KUALA LUMPUR, Feb 24 (Bernama) — It’s high time Malaysians shed the perception that technical and vocational education training (TVET) is only appropriate for academic underachievers.
If they don’t, Malaysia may have to source for suitably qualified workers from other countries to fill the thousands of vacancies to be created over the next five years as it heads towards attaining developed-nation status, say analysts.
Some 1.3 million technical and vocational jobs are expected to be created by 2020 but the analysts are doubtful there will be enough qualified Malaysians to fill the posts if the current mindset prevails.
German-Malaysian Institute (GMI) Managing Director Yusoff Md Sahir said the time has come for the people to recognise the potentials of TVET, simply because the scope for jobs was vast in the technical and vocational fields. Most of these jobs are in the services, manufacturing, and information and communications technology (ICT) fields.
Even Deputy Minister in the Prime Minister’s Department Datuk Razali Ibrahim had, earlier this month, highlighted the necessity for more Malaysians to take up TVET courses in order to meet the nation’s manpower needs in the related sectors.
“Our country needs the services of people who possess technical and vocational skills… (unfortunately) there’s this stigma attached to technical courses, so students seem more inclined to go for the professional fields,” he said.
How long will parents and students continue to ignore the career opportunities available in the TVET fields, which for years have been relegated to those who were underachievers in school?
Citing statistics from the Institute for Labour Market Information and Analysis, Yusoff said there were about 3.3 million Malaysian workers aged between 15 and 34 who only possess UPSR, PMR or SPM qualifications.
“Clearly, these school-leavers are the ones who should be targeted for TVET courses that are tailored to meet labour market requirements,” he told Bernama.
Stressing that TVET programmes should be designed to meet the needs of both local and global industries and demand for quality and skilled human capital, Yusoff said under the government’s Economic Transformation Programme (ETP), an estimated 3.3 million additional workers would be required by 2020.
Out of this number, 1.3 million were expected to be TVET workers in the 12 National Key Economic Areas identified under the ETP, according to the Malaysia Education Blueprint 2015-2025 (Higher Education).
“The mindsets of the people, in general, are still in transition from (the emphasis on) professional qualifications to (acquiring) high-tech and skills proficiency.
“However, in the transition towards (creating a pool of) technological and skilled expertise, it’s important to ensure that the training programmes concerned are well structured or are carried out through smart collaborations,” Yusoff said.
On salary scales across all industries and sectors, he said remuneration has not changed much since the 1990s and it did not commensurate with productivity which has been on the rise since 1992.
“Certainly, the existing low-pay, high-profit model is not suitable for a country on its way to attaining industrialised status, where human capital or talent is the driving force. By right, our nation should strive for a high-pay, greater-profit model,” he stressed.
Universiti Putra Malaysia Faculty of Educational Studies senior lecturer Dr Wan Marzuki Wan Jaafar, meanwhile, said early exposure to technical and vocational fields, as well as their bright prospects, would entice students to opt for TVET when they leave school.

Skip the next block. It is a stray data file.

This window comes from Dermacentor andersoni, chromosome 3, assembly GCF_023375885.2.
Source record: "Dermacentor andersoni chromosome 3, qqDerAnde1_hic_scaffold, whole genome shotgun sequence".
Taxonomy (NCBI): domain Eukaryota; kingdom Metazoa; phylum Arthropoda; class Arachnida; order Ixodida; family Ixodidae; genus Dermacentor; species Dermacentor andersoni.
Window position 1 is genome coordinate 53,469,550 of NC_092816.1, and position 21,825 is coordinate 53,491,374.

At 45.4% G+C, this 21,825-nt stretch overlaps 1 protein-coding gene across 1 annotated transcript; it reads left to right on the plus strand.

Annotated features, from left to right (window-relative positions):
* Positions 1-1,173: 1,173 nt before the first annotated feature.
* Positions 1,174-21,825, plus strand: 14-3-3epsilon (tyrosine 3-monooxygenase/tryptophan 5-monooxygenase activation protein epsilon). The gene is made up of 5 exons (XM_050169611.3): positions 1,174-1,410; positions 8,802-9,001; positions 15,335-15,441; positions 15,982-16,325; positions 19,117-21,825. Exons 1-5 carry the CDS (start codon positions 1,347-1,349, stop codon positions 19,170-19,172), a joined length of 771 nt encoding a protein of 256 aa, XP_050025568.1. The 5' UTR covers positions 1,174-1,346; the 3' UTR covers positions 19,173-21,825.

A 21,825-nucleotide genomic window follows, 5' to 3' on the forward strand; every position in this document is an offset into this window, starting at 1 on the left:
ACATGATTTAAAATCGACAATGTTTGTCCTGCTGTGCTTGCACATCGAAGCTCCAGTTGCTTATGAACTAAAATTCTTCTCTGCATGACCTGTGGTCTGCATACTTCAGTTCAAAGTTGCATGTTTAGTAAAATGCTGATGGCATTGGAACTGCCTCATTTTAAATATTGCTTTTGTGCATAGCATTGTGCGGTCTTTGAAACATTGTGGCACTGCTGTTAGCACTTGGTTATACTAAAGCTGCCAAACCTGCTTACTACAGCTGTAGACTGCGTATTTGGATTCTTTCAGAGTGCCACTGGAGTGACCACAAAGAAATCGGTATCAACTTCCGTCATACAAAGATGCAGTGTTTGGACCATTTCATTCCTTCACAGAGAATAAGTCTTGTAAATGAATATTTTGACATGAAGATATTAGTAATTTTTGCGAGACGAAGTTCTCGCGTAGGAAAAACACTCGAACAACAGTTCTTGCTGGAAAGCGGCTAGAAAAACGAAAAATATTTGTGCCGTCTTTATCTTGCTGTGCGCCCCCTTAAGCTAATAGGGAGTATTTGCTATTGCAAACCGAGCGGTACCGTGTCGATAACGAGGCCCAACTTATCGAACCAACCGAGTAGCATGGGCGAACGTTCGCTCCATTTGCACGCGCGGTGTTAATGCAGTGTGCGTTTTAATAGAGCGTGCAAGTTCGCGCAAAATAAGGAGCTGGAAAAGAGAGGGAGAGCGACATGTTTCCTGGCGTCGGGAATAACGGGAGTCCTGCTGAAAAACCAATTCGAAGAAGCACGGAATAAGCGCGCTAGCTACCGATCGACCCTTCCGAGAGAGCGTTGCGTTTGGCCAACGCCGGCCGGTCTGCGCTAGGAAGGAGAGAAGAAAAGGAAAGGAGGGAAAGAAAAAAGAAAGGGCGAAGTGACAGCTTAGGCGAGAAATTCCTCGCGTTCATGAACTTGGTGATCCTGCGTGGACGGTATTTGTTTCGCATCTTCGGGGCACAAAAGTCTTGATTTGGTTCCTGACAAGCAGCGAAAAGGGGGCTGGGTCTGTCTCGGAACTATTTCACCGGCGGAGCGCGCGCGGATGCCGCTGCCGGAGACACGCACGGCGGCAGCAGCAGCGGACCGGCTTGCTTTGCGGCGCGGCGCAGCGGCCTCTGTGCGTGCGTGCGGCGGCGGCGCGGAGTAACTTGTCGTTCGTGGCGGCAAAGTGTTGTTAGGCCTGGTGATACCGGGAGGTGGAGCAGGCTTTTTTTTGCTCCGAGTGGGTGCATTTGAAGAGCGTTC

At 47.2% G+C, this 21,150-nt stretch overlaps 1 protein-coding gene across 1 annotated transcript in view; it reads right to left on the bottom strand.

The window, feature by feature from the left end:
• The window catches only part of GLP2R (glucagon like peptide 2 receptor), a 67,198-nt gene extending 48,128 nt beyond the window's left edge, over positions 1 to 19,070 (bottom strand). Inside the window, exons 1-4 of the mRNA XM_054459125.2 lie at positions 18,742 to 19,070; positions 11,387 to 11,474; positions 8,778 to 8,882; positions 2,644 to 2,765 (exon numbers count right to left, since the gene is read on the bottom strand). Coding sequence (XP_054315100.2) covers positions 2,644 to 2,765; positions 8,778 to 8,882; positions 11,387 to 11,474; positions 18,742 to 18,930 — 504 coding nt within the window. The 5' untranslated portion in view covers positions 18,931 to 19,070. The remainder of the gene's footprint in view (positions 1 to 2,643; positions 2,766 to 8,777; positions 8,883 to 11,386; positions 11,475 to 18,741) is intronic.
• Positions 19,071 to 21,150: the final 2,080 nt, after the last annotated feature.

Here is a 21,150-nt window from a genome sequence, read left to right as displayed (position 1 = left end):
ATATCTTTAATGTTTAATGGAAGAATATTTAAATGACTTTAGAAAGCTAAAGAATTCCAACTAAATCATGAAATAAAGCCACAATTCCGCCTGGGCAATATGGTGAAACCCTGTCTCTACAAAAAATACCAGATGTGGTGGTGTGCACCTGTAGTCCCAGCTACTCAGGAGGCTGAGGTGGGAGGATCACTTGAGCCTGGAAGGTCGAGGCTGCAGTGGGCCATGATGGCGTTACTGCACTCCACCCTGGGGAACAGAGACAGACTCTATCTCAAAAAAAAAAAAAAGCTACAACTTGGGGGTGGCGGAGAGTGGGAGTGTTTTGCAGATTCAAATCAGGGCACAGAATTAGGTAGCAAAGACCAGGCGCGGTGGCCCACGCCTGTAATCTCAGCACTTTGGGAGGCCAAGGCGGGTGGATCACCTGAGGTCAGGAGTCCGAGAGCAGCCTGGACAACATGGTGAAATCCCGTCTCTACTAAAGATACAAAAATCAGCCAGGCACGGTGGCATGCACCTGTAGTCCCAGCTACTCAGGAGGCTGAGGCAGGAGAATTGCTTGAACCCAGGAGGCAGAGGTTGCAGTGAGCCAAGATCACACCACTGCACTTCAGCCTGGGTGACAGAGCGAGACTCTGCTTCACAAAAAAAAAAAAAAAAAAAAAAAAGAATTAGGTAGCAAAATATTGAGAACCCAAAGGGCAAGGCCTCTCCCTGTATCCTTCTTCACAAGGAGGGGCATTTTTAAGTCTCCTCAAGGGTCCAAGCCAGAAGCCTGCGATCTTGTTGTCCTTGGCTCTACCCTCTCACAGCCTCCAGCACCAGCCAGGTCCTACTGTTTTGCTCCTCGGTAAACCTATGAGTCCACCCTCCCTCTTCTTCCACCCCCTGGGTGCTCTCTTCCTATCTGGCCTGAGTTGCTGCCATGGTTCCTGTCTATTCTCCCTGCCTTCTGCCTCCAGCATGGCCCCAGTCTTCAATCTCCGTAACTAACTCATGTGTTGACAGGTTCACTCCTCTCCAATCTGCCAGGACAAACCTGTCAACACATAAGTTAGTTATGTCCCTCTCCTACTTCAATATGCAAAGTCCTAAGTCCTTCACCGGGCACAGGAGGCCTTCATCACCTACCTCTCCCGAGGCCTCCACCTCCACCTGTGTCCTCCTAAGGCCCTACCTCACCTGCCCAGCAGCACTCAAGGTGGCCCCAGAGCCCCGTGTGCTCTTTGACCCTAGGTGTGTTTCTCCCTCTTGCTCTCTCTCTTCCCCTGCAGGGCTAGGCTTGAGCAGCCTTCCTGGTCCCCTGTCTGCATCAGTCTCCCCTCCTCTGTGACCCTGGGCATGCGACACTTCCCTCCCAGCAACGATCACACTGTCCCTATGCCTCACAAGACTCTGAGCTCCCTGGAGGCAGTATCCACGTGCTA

Although currently professional courses remained their main choice, technical and vocational jobs also offered reasonably high salaries, he pointed out.
“I can see that people in suburban or rural areas don’t seem to be aware of TVET, so they can’t be blamed for thinking that professional qualifications are better for their children.
“Workers in the oil and gas industry, for example, are paid high salaries but the industry is not popular (with school-leavers) although its scope is wide,” he said.
Wan Marzuki said the availability of many TVET courses at public and private institutions of higher learning reflected the local job market’s sizeable demand for people with technical and vocational skills.
He also called on all parties, including non-governmental organisations, to cooperate and promote TVET as a viable option for school-leavers and, at the same time, help raise its profile among the public.
Malaysian Youth Council Secretary-General Ahmad Saparudin Yusup, while acknowledging the importance of TVET, highlighted the need for the government to identify, from time to time over the long term, core industries and the type of skills and expertise they required.
This, he said, would prevent a glut of trainees in any specific technical or vocational field.
“Looking back during the 1990s, there was an oversupply of ICT graduates and many of them had problems securing employment. We don’t want such a thing to recur.
“Hence, it would be wise to only offer (TVET) courses that are in line with current industry requirements and the nation’s economic growth,” he said.
Advising youths to be amenable to changes, Ahmad Saparudin said they should also be open-minded and rational in their outlook if they wanted to progress.
“If they can’t get the opportunities they want in this country, then why not go overseas to gain experience and knowledge. This way, they also become more mature and independent, and are forced out of their comfort zones,” he added.
— BERNAMA (Nur Aimidiyana Zuher)
Photo – afterschool.my